Aunty Helen was a perfect aunt. She never scolded or punished. She could make up bedtime stories which carried on for weeks in a comforting, never-ending saga. She believed in fairies just as I did and didn’t mind tiptoeing on a damp lawn peeking in foxgloves and snapdragons, all excellent hiding places for the wee folk. She rubbed legs aching from growing pains until the sufferer fell asleep. The smell of 4711 Eau de Cologne marked Aunty Helen’s ministrations when I was fevered with tonsillitis or exhausted from throwing up last night’s dinner. She would generously sprinkle the astringent perfume from her precious bottle into enamel basin of tepid water and bathe my sticky hands and flushed face. Wordlessly she exchanged soiled nightclothes for clean ones and tucked a clean towel over the top sheet in the case of any other mishaps. She took me to symphony concerts at the Cape Town City Hall before I was the proper age and ignored my squirming on a creaky chair. Afterwards riding on the top deck of the bus headed for her bedsitter in Green Point, we talked earnestly about how music made pictures in my head: galloping steeds, dancing girls in silk garments, crashing waterfalls and placid streams. She heard my brother and my bedtime prayers and was persuasively behind our enrolment in Sunday School at a time my parents were only occasional churchgoers. She allowed me to brush her thick brown hair, which never greyed, into exotic styles, pinning it with jewelled clips and tying it with scarves. Then she would go downstairs and eat dinner with the rest of family without altering a single outlandish strand. When I had my girls, I watched her, thinner, wirier and wrinkled, do exactly the same for them, weaving a childhood magic they have never forgotten.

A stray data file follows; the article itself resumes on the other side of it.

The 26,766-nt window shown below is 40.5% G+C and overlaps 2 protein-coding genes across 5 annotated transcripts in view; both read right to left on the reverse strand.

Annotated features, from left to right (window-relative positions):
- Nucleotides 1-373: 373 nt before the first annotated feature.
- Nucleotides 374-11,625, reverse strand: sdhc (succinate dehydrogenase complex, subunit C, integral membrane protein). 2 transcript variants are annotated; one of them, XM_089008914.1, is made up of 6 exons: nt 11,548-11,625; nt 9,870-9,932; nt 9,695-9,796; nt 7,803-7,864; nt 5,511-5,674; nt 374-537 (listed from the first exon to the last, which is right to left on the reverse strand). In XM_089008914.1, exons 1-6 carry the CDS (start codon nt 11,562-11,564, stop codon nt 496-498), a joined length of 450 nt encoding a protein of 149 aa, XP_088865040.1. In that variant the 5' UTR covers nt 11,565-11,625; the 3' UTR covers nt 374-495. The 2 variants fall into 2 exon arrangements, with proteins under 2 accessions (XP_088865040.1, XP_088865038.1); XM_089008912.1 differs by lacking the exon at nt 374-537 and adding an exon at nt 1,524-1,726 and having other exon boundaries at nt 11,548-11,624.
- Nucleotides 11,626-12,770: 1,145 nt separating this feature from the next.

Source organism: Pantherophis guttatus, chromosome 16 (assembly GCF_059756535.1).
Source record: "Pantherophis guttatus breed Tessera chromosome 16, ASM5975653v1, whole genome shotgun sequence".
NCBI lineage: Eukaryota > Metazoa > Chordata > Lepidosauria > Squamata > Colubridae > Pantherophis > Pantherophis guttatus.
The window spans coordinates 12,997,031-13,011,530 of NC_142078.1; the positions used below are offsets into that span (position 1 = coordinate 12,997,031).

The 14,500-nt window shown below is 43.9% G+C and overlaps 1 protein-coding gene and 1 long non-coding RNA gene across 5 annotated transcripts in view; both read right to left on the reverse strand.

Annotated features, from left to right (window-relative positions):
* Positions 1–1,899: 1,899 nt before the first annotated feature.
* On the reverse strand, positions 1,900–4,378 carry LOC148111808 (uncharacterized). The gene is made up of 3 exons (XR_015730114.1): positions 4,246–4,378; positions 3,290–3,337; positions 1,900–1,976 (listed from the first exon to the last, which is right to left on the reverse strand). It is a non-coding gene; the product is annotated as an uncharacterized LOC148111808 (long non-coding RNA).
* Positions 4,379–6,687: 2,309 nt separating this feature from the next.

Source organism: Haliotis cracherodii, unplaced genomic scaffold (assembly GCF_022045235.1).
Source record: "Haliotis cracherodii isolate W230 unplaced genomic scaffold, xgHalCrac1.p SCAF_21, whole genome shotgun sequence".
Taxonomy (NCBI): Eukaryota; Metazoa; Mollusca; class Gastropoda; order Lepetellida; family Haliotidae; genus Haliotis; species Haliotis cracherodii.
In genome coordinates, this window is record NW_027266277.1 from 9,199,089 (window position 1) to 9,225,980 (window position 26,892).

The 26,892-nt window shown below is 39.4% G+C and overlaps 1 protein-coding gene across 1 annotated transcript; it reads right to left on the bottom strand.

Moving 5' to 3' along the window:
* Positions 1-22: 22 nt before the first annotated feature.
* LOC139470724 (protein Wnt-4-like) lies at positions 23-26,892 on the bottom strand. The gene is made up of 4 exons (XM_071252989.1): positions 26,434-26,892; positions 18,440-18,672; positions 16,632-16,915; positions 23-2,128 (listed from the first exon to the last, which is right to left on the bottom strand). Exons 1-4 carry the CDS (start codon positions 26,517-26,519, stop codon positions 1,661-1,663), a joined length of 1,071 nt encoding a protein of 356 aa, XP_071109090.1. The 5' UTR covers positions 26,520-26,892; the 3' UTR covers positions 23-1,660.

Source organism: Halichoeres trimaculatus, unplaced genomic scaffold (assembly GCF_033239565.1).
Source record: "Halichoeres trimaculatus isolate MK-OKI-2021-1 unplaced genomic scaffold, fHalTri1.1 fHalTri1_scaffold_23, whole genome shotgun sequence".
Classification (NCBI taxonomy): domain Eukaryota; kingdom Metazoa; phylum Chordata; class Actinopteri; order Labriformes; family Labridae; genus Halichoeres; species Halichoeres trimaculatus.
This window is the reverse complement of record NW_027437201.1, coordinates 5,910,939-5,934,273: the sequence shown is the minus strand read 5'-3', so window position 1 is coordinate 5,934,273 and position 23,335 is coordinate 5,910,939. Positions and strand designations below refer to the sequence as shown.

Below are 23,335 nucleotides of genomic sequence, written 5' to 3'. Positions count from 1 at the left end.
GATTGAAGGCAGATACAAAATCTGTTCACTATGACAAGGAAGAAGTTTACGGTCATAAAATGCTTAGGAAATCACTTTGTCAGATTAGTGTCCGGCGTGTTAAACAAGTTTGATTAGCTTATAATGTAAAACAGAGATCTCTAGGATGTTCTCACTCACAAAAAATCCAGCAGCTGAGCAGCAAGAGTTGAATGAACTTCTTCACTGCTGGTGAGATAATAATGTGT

Was Aunt Helen happy in her spinsterhood which, according to family legend, was the consequence of her weak heart? Why did she arrive at our doorstep for an extended stay in the 50’s wearing a pixie cap of pink flowers and a set of leather suitcases embossed with her name? Was she always so reserved and shy, sometimes hardly speaking a word to the adults and favouring the children’s company? Did she really spurn a wealthy Scotsman because she didn’t like his bald head? With the self-centeredness of childhood, I never bothered to really find out. Later when these things interested me, she had become more and more taciturn, a precursor to Alzheimer’s and her last years in an old age home watched over anxiously by my mother.